Volkswagen Golf R All-Rounder 2017 Review.

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The Golf R is an all-rounder with which few come close to matching in all disciplines. Exhilarating pace and genuine practicality ensure it’s a regular pick for the ‘dream’ everyday family car. It small and also It’s the little things, the small differences. The way a shifter snaps between gears as deliberately as a steering wheel speaks of remaining grip. The way a suspension cycles at determined rates, each spring, damper, and bushing working in unison to ensure fidelity with the road. Or the way a powertrain can precisely balance acceleration, ­efficiency, and entertainment. These are fine points considered not in numbers but in nuance, the subtle great-making attributes that separate the merely good from the remarkable. And they’re actually the reasons seemingly innocuous cars, such as the Volkswagen Golf, That makes it a winner while so many worthy challengers fall short.

Even faced with the Performance-package–equipped GTI’s 36-hp advantage, the 3 still manages to elicit similar grins. The GTI’s flood of torque, however, is undeniably rewarding. With 258 pound-feet available from the 2.0-liter turbocharged four at 1500 rpm, there’s corner-exit grunt galore. The VW engine’s abilities in the farther reaches of the tachometer, where it makes its 220 peak horsepower, prove that VW had more than commuting in mind during the car’s development, for sure it a car to watch for, for many more years as the manufacturers struggles to keep it on top of it league.

VW’s designers have certainly not gone to town on cosmetic tweaks for the exterior – look closely enough and you’ll notice new LED lighting and restyled bumpers – but a discreet appearance has always been part of the allure of the R. Hide it in plain sight among a fleet of family hatchbacks and only a select few will feel their eyes drawn to the R badge. As subtle as the outside changes are, inside, it is more of a significant change. It gets a new Virtual Cockpit-style configurable digital instrument cluster and central infotainment system that can be controlled with gesture control. The screen is crisp and clear but it has lost the useful physical buttons and rotary knobs that surrounded it – it’s a step forward in terms of technology, but it may not be ergonomically. After all, it’s simpler to reach out and touch a physical button while you’re driving than grabbing at a specific part of a glossy screen that’s indistinguishable by touch.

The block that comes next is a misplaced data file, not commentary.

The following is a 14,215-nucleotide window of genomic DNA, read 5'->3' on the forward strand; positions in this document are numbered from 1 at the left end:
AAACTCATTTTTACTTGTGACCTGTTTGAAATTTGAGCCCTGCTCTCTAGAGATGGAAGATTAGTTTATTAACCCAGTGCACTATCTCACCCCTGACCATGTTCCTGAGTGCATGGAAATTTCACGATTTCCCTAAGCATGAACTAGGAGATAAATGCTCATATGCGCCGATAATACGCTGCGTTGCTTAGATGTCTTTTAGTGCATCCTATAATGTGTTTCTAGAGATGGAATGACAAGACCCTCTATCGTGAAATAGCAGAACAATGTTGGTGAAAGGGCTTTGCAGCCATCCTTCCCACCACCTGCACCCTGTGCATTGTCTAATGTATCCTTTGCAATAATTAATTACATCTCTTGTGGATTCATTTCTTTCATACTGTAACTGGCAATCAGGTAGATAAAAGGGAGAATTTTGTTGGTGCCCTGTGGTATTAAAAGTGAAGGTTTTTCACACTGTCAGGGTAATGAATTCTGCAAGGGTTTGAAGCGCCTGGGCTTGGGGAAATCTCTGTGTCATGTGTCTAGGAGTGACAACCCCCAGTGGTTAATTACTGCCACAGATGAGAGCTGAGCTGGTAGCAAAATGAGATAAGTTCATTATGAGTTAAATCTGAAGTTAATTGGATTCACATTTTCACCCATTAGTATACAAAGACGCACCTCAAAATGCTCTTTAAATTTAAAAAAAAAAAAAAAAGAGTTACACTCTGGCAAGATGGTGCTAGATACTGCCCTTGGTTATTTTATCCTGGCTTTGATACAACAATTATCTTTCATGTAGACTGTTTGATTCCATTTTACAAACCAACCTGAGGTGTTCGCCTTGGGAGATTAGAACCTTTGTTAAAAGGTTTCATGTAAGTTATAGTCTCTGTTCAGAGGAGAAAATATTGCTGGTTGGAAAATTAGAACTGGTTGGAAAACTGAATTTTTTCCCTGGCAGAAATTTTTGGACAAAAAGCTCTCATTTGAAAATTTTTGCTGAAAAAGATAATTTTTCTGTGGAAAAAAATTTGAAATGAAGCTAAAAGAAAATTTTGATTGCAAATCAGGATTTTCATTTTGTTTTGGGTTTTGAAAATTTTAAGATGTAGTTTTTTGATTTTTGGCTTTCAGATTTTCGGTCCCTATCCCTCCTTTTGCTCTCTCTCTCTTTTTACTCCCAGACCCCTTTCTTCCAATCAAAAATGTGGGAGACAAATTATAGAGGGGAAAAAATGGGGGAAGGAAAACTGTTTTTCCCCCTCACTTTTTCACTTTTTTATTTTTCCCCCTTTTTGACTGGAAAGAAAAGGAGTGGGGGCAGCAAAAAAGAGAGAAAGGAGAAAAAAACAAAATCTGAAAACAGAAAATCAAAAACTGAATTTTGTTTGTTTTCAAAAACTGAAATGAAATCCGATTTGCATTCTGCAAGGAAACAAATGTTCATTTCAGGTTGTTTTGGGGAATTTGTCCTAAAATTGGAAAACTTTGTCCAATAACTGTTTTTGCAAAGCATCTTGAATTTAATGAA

Start the engine and an aggressive engine note ignites – albeit artificially enhanced – ready to be coaxed into a guttural growl or recede into the background on a motorway cruise. Although not natural, it does sound suitably yobbish and an Akropovic exhaust option can be ticked for even more throatiness. On the move, the engine is responsive and free-revving, and the performance is nothing short of rapid, zinging along up to and beyond motorway speeds with minimal effort. It even returns fairly palatable fuel economy. For peace of mind to go with the pace, plenty of standard safety equipment features too, such as adaptive cruise control, predictive pedestrian protection and city emergency braking.

It’s great that VW has bucked a growing trend and opted to keep a manual gearbox option. The six-speed unit is a joy to interact with, it’s consistent weight helping deliver a thoroughly engaging drive. The manual does carry a performance deficit over the automatic – in three pedal guise the R gets from 0-62mph in 5.1sec with the automatic R at 4.6sec. However, opting for the automatic costs more than £1000, so we’d be tempted to pocket the cash and enjoy the greater involvement that three pedals bring.

Happily, the R’s chassis is never overwhelmed by the performance on offer, displaying poise, genuine adjustability and unrelenting grip, thanks to the standard all-wheel drive setup. Its steering is quick but it’s responsive and offers a confidence-inspiring amount of feel, while the all-wheel drive system pushes power towards its rear wheels when the front begins to struggle to fend off under steer. The ride is on the firm side, but not uncomfortable and you can add Adaptive Chassis Control to bring yet more versatility to the car. If there’s perhaps one thing missing from the Golf R, it’s perhaps a bit of a soul – some quirky character. It is, after all, a Golf, not a car that will cause you to go misty-eyed at its styling, nor turn many heads on the street. But, as you blast your way through each and every journey soaking in its well-rounded brilliance, it’s unlikely you’ll care.

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